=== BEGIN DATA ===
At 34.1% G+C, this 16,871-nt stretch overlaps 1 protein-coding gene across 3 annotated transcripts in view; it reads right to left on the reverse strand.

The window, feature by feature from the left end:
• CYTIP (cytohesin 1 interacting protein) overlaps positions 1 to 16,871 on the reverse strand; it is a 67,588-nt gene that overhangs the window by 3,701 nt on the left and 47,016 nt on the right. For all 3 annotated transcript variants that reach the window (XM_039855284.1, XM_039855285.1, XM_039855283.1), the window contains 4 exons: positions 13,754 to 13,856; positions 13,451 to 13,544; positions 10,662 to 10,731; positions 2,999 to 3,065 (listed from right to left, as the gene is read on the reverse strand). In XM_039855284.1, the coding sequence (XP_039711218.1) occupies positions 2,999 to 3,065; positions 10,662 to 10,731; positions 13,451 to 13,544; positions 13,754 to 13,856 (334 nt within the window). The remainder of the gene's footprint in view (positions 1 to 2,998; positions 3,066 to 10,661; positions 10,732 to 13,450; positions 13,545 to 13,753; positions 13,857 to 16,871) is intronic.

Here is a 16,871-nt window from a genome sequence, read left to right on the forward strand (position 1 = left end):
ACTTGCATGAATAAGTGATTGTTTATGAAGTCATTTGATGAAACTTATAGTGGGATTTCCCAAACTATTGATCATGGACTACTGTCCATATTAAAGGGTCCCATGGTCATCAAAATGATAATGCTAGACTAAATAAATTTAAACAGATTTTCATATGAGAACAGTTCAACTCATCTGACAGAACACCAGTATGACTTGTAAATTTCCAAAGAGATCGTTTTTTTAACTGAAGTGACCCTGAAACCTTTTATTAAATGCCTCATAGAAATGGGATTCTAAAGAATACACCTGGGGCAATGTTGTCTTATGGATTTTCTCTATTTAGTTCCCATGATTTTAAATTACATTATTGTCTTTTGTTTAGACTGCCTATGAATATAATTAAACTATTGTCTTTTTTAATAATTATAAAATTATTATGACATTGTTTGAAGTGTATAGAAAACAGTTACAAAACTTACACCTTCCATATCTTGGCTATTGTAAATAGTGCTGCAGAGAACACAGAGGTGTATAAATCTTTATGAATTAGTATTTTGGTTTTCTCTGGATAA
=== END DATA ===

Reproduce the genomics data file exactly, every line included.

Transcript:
At 34.1% G+C, this 16,871-nt stretch overlaps 1 protein-coding gene across 3 annotated transcripts in view; it reads right to left on the reverse strand.

The window, feature by feature from the left end:
• CYTIP (cytohesin 1 interacting protein) overlaps positions 1 to 16,871 on the reverse strand; it is a 67,588-nt gene that overhangs the window by 3,701 nt on the left and 47,016 nt on the right. For all 3 annotated transcript variants that reach the window (XM_039855284.1, XM_039855285.1, XM_039855283.1), the window contains 4 exons: positions 13,754 to 13,856; positions 13,451 to 13,544; positions 10,662 to 10,731; positions 2,999 to 3,065 (listed from right to left, as the gene is read on the reverse strand). In XM_039855284.1, the coding sequence (XP_039711218.1) occupies positions 2,999 to 3,065; positions 10,662 to 10,731; positions 13,451 to 13,544; positions 13,754 to 13,856 (334 nt within the window). The remainder of the gene's footprint in view (positions 1 to 2,998; positions 3,066 to 10,661; positions 10,732 to 13,450; positions 13,545 to 13,753; positions 13,857 to 16,871) is intronic.

Here is a 16,871-nt window from a genome sequence, read left to right on the forward strand (position 1 = left end):
ACTTGCATGAATAAGTGATTGTTTATGAAGTCATTTGATGAAACTTATAGTGGGATTTCCCAAACTATTGATCATGGACTACTGTCCATATTAAAGGGTCCCATGGTCATCAAAATGATAATGCTAGACTAAATAAATTTAAACAGATTTTCATATGAGAACAGTTCAACTCATCTGACAGAACACCAGTATGACTTGTAAATTTCCAAAGAGATCGTTTTTTTAACTGAAGTGACCCTGAAACCTTTTATTAAATGCCTCATAGAAATGGGATTCTAAAGAATACACCTGGGGCAATGTTGTCTTATGGATTTTCTCTATTTAGTTCCCATGATTTTAAATTACATTATTGTCTTTTGTTTAGACTGCCTATGAATATAATTAAACTATTGTCTTTTTTAATAATTATAAAATTATTATGACATTGTTTGAAGTGTATAGAAAACAGTTACAAAACTTACACCTTCCATATCTTGGCTATTGTAAATAGTGCTGCAGAGAACACAGAGGTGTATAAATCTTTATGAATTAGTATTTTGGTTTTCTCTGGATAA